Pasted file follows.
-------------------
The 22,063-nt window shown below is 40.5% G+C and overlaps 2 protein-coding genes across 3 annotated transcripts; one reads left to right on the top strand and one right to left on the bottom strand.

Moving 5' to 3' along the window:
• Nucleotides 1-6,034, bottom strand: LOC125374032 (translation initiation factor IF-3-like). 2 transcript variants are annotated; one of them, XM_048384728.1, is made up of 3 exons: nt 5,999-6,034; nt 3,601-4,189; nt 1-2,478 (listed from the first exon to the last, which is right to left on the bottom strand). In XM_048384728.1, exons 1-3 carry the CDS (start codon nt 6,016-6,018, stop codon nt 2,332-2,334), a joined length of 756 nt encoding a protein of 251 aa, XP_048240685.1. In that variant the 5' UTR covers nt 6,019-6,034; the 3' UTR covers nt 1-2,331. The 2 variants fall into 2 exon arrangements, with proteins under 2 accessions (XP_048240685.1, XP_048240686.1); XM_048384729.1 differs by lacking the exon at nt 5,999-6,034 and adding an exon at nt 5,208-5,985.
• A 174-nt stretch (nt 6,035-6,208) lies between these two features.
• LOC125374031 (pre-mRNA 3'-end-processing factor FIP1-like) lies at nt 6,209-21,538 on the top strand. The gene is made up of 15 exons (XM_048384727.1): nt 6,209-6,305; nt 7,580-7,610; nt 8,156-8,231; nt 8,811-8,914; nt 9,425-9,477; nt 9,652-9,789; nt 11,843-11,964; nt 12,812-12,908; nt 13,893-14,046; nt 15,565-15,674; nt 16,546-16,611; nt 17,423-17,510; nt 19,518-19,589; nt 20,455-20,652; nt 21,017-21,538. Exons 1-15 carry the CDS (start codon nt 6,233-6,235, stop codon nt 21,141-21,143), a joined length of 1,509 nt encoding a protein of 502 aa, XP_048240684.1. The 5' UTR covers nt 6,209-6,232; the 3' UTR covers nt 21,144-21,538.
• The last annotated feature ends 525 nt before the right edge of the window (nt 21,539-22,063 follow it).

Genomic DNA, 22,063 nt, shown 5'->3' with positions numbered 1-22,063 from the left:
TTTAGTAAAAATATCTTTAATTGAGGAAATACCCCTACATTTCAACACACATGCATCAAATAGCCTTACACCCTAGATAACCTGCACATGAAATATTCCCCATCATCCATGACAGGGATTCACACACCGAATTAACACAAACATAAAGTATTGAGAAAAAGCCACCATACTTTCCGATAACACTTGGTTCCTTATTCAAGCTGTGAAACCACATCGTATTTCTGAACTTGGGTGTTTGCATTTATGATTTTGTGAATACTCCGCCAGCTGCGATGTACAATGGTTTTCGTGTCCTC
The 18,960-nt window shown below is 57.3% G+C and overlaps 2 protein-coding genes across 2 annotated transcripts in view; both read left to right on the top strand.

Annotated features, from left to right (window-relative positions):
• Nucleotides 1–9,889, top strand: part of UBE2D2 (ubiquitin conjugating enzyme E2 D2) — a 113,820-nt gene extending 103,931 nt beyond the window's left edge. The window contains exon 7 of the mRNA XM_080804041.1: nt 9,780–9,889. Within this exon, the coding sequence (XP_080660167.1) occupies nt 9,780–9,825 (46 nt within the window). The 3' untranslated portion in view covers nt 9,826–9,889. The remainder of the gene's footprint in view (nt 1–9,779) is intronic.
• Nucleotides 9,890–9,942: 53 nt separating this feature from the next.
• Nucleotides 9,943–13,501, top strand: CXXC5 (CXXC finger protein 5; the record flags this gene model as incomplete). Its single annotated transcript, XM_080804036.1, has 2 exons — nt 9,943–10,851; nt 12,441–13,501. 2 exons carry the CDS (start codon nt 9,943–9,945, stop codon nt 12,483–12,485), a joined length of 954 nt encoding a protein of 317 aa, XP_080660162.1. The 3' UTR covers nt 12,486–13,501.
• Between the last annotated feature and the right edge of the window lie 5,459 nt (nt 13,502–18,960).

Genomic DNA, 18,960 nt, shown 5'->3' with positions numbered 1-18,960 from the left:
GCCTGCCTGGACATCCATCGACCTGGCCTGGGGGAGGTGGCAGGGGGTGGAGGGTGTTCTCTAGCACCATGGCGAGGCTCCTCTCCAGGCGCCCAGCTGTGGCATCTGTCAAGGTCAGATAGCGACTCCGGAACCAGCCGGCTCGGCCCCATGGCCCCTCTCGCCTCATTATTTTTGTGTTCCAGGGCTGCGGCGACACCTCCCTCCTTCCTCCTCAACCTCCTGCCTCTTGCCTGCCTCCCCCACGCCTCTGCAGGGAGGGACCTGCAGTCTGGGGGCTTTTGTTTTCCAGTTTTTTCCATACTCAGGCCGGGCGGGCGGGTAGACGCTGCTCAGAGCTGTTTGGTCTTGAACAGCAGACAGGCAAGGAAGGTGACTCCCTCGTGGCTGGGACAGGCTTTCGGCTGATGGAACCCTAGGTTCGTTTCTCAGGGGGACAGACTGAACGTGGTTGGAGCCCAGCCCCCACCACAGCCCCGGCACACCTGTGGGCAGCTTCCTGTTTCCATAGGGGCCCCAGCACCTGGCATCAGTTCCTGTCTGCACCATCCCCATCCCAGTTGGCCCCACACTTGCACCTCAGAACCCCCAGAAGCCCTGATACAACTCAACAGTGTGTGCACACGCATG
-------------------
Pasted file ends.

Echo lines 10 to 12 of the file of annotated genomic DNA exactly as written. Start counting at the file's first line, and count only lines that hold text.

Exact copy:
Annotated features, from left to right (window-relative positions):
• Nucleotides 1–9,889, top strand: part of UBE2D2 (ubiquitin conjugating enzyme E2 D2) — a 113,820-nt gene extending 103,931 nt beyond the window's left edge. The window contains exon 7 of the mRNA XM_080804041.1: nt 9,780–9,889. Within this exon, the coding sequence (XP_080660167.1) occupies nt 9,780–9,825 (46 nt within the window). The 3' untranslated portion in view covers nt 9,826–9,889. The remainder of the gene's footprint in view (nt 1–9,779) is intronic.
• Nucleotides 9,890–9,942: 53 nt separating this feature from the next.